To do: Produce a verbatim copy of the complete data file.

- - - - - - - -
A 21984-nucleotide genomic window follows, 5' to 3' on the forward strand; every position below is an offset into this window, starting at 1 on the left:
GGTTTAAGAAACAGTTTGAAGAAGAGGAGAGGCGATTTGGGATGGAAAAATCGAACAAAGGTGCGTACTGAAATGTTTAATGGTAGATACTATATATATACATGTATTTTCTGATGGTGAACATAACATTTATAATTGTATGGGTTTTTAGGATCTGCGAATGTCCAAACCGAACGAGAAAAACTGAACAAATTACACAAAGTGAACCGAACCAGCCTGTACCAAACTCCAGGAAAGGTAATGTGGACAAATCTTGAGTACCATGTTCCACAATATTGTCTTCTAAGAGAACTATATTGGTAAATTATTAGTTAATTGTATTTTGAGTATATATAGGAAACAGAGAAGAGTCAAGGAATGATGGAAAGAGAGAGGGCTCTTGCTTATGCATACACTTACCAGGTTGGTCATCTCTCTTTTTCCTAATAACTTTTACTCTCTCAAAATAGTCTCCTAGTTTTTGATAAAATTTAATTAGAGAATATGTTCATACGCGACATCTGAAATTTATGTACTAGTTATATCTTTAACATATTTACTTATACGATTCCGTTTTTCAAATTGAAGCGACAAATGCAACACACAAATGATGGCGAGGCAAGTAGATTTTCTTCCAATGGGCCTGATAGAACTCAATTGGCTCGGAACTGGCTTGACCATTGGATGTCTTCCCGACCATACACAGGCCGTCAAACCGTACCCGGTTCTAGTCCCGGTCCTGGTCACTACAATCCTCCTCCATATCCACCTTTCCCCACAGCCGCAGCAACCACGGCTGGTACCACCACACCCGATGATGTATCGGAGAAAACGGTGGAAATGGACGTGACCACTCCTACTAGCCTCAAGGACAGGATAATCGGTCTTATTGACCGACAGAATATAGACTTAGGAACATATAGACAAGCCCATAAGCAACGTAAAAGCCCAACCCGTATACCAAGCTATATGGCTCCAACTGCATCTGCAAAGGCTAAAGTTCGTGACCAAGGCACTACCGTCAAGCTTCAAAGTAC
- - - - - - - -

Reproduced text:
A 21984-nucleotide genomic window follows, 5' to 3' on the forward strand; every position below is an offset into this window, starting at 1 on the left:
GGTTTAAGAAACAGTTTGAAGAAGAGGAGAGGCGATTTGGGATGGAAAAATCGAACAAAGGTGCGTACTGAAATGTTTAATGGTAGATACTATATATATACATGTATTTTCTGATGGTGAACATAACATTTATAATTGTATGGGTTTTTAGGATCTGCGAATGTCCAAACCGAACGAGAAAAACTGAACAAATTACACAAAGTGAACCGAACCAGCCTGTACCAAACTCCAGGAAAGGTAATGTGGACAAATCTTGAGTACCATGTTCCACAATATTGTCTTCTAAGAGAACTATATTGGTAAATTATTAGTTAATTGTATTTTGAGTATATATAGGAAACAGAGAAGAGTCAAGGAATGATGGAAAGAGAGAGGGCTCTTGCTTATGCATACACTTACCAGGTTGGTCATCTCTCTTTTTCCTAATAACTTTTACTCTCTCAAAATAGTCTCCTAGTTTTTGATAAAATTTAATTAGAGAATATGTTCATACGCGACATCTGAAATTTATGTACTAGTTATATCTTTAACATATTTACTTATACGATTCCGTTTTTCAAATTGAAGCGACAAATGCAACACACAAATGATGGCGAGGCAAGTAGATTTTCTTCCAATGGGCCTGATAGAACTCAATTGGCTCGGAACTGGCTTGACCATTGGATGTCTTCCCGACCATACACAGGCCGTCAAACCGTACCCGGTTCTAGTCCCGGTCCTGGTCACTACAATCCTCCTCCATATCCACCTTTCCCCACAGCCGCAGCAACCACGGCTGGTACCACCACACCCGATGATGTATCGGAGAAAACGGTGGAAATGGACGTGACCACTCCTACTAGCCTCAAGGACAGGATAATCGGTCTTATTGACCGACAGAATATAGACTTAGGAACATATAGACAAGCCCATAAGCAACGTAAAAGCCCAACCCGTATACCAAGCTATATGGCTCCAACTGCATCTGCAAAGGCTAAAGTTCGTGACCAAGGCACTACCGTCAAGCTTCAAAGTAC